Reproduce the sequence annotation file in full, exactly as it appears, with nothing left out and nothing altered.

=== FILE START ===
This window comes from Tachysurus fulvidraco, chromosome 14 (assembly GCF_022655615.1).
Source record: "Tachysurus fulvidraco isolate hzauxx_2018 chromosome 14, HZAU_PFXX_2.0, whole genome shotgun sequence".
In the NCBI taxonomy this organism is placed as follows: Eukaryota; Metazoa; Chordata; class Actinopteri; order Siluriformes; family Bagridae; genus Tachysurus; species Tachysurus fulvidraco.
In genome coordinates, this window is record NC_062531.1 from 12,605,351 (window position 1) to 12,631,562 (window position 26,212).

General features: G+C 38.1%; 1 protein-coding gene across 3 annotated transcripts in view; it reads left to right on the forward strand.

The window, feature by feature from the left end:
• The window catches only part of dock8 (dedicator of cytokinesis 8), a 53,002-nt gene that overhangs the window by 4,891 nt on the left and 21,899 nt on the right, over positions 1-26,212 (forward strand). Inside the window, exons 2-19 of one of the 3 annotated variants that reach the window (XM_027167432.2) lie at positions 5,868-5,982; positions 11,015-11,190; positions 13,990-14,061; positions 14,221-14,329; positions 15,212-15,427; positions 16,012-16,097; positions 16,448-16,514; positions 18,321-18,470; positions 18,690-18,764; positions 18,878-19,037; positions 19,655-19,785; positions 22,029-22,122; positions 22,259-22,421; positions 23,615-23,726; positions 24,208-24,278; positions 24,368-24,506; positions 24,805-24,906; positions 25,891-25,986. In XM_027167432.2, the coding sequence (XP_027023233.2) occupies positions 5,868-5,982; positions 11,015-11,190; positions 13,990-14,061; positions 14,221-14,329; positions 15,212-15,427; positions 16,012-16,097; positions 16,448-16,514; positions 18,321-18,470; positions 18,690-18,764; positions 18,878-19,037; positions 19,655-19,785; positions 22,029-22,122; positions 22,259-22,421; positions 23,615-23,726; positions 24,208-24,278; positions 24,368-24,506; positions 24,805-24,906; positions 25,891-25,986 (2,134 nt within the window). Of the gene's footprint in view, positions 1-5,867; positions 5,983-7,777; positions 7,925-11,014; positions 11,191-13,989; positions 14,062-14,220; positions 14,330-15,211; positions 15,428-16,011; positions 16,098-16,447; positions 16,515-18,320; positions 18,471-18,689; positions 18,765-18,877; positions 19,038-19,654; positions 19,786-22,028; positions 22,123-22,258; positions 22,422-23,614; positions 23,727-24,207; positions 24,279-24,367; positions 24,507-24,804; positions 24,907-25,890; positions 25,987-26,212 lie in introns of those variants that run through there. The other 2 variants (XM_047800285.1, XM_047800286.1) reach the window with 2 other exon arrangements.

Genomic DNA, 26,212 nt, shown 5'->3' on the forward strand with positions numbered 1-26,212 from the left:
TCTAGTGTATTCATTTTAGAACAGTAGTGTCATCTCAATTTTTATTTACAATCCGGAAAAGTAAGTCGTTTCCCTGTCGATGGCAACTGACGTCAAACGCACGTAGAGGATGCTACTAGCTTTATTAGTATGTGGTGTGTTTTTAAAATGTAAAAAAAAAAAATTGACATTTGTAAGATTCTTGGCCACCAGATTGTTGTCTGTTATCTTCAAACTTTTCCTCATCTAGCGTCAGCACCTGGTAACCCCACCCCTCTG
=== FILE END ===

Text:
This window comes from Tachysurus fulvidraco, chromosome 14 (assembly GCF_022655615.1).
Source record: "Tachysurus fulvidraco isolate hzauxx_2018 chromosome 14, HZAU_PFXX_2.0, whole genome shotgun sequence".
In the NCBI taxonomy this organism is placed as follows: Eukaryota; Metazoa; Chordata; class Actinopteri; order Siluriformes; family Bagridae; genus Tachysurus; species Tachysurus fulvidraco.
In genome coordinates, this window is record NC_062531.1 from 12,605,351 (window position 1) to 12,631,562 (window position 26,212).

General features: G+C 38.1%; 1 protein-coding gene across 3 annotated transcripts in view; it reads left to right on the forward strand.

The window, feature by feature from the left end:
• The window catches only part of dock8 (dedicator of cytokinesis 8), a 53,002-nt gene that overhangs the window by 4,891 nt on the left and 21,899 nt on the right, over positions 1-26,212 (forward strand). Inside the window, exons 2-19 of one of the 3 annotated variants that reach the window (XM_027167432.2) lie at positions 5,868-5,982; positions 11,015-11,190; positions 13,990-14,061; positions 14,221-14,329; positions 15,212-15,427; positions 16,012-16,097; positions 16,448-16,514; positions 18,321-18,470; positions 18,690-18,764; positions 18,878-19,037; positions 19,655-19,785; positions 22,029-22,122; positions 22,259-22,421; positions 23,615-23,726; positions 24,208-24,278; positions 24,368-24,506; positions 24,805-24,906; positions 25,891-25,986. In XM_027167432.2, the coding sequence (XP_027023233.2) occupies positions 5,868-5,982; positions 11,015-11,190; positions 13,990-14,061; positions 14,221-14,329; positions 15,212-15,427; positions 16,012-16,097; positions 16,448-16,514; positions 18,321-18,470; positions 18,690-18,764; positions 18,878-19,037; positions 19,655-19,785; positions 22,029-22,122; positions 22,259-22,421; positions 23,615-23,726; positions 24,208-24,278; positions 24,368-24,506; positions 24,805-24,906; positions 25,891-25,986 (2,134 nt within the window). Of the gene's footprint in view, positions 1-5,867; positions 5,983-7,777; positions 7,925-11,014; positions 11,191-13,989; positions 14,062-14,220; positions 14,330-15,211; positions 15,428-16,011; positions 16,098-16,447; positions 16,515-18,320; positions 18,471-18,689; positions 18,765-18,877; positions 19,038-19,654; positions 19,786-22,028; positions 22,123-22,258; positions 22,422-23,614; positions 23,727-24,207; positions 24,279-24,367; positions 24,507-24,804; positions 24,907-25,890; positions 25,987-26,212 lie in introns of those variants that run through there. The other 2 variants (XM_047800285.1, XM_047800286.1) reach the window with 2 other exon arrangements.

Genomic DNA, 26,212 nt, shown 5'->3' on the forward strand with positions numbered 1-26,212 from the left:
TCTAGTGTATTCATTTTAGAACAGTAGTGTCATCTCAATTTTTATTTACAATCCGGAAAAGTAAGTCGTTTCCCTGTCGATGGCAACTGACGTCAAACGCACGTAGAGGATGCTACTAGCTTTATTAGTATGTGGTGTGTTTTTAAAATGTAAAAAAAAAAAATTGACATTTGTAAGATTCTTGGCCACCAGATTGTTGTCTGTTATCTTCAAACTTTTCCTCATCTAGCGTCAGCACCTGGTAACCCCACCCCTCTG